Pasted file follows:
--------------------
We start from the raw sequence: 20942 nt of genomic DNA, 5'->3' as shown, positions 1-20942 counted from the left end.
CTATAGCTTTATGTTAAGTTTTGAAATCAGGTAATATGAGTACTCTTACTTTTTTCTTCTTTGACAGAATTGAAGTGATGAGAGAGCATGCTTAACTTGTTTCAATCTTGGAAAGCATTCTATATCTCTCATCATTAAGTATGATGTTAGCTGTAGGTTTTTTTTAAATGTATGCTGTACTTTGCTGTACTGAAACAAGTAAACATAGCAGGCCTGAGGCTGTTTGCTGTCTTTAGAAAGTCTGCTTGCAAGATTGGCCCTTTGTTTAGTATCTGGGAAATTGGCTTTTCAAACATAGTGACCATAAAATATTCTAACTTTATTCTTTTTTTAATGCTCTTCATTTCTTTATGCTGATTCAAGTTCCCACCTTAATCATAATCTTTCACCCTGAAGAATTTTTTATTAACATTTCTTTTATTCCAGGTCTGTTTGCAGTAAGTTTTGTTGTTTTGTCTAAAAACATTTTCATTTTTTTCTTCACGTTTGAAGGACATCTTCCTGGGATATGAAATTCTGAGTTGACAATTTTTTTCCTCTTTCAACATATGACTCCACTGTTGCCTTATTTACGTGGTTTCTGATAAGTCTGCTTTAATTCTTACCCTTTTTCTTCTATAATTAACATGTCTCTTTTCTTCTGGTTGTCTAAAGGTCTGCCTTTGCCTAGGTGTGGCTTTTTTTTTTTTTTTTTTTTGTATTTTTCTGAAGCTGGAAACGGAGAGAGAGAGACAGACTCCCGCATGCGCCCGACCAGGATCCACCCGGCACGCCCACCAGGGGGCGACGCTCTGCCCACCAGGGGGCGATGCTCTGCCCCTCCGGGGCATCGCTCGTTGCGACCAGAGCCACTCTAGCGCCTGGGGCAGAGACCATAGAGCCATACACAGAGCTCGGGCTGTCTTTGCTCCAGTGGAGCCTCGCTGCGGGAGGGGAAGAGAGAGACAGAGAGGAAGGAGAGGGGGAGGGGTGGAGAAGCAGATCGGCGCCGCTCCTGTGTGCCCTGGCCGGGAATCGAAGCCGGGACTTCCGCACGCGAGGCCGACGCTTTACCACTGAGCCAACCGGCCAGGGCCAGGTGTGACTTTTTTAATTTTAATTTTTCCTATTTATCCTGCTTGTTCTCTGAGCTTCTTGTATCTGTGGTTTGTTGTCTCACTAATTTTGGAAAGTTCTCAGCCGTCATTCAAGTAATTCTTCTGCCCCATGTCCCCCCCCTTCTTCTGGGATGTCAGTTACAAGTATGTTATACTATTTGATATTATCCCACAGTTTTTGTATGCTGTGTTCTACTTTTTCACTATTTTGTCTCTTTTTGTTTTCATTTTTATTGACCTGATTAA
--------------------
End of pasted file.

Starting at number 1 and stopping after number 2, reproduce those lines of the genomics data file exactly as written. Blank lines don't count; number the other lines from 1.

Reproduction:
We start from the raw sequence: 20942 nt of genomic DNA, 5'->3' as shown, positions 1-20942 counted from the left end.
CTATAGCTTTATGTTAAGTTTTGAAATCAGGTAATATGAGTACTCTTACTTTTTTCTTCTTTGACAGAATTGAAGTGATGAGAGAGCATGCTTAACTTGTTTCAATCTTGGAAAGCATTCTATATCTCTCATCATTAAGTATGATGTTAGCTGTAGGTTTTTTTTAAATGTATGCTGTACTTTGCTGTACTGAAACAAGTAAACATAGCAGGCCTGAGGCTGTTTGCTGTCTTTAGAAAGTCTGCTTGCAAGATTGGCCCTTTGTTTAGTATCTGGGAAATTGGCTTTTCAAACATAGTGACCATAAAATATTCTAACTTTATTCTTTTTTTAATGCTCTTCATTTCTTTATGCTGATTCAAGTTCCCACCTTAATCATAATCTTTCACCCTGAAGAATTTTTTATTAACATTTCTTTTATTCCAGGTCTGTTTGCAGTAAGTTTTGTTGTTTTGTCTAAAAACATTTTCATTTTTTTCTTCACGTTTGAAGGACATCTTCCTGGGATATGAAATTCTGAGTTGACAATTTTTTTCCTCTTTCAACATATGACTCCACTGTTGCCTTATTTACGTGGTTTCTGATAAGTCTGCTTTAATTCTTACCCTTTTTCTTCTATAATTAACATGTCTCTTTTCTTCTGGTTGTCTAAAGGTCTGCCTTTGCCTAGGTGTGGCTTTTTTTTTTTTTTTTTTTTGTATTTTTCTGAAGCTGGAAACGGAGAGAGAGAGACAGACTCCCGCATGCGCCCGACCAGGATCCACCCGGCACGCCCACCAGGGGGCGACGCTCTGCCCACCAGGGGGCGATGCTCTGCCCCTCCGGGGCATCGCTCGTTGCGACCAGAGCCACTCTAGCGCCTGGGGCAGAGACCATAGAGCCATACACAGAGCTCGGGCTGTCTTTGCTCCAGTGGAGCCTCGCTGCGGGAGGGGAAGAGAGAGACAGAGAGGAAGGAGAGGGGGAGGGGTGGAGAAGCAGATCGGCGCCGCTCCTGTGTGCCCTGGCCGGGAATCGAAGCCGGGACTTCCGCACGCGAGGCCGACGCTTTACCACTGAGCCAACCGGCCAGGGCCAGGTGTGACTTTTTTAATTTTAATTTTTCCTATTTATCCTGCTTGTTCTCTGAGCTTCTTGTATCTGTGGTTTGTTGTCTCACTAATTTTGGAAAGTTCTCAGCCGTCATTCAAGTAATTCTTCTGCCCCATGTCCCCCCCCTTCTTCTGGGATGTCAGTTACAAGTATGTTATACTATTTGATATTATCCCACAGTTTTTGTATGCTGTGTTCTACTTTTTCACTATTTTGTCTCTTTTTGTTTTCATTTTTATTGACCTGATTAA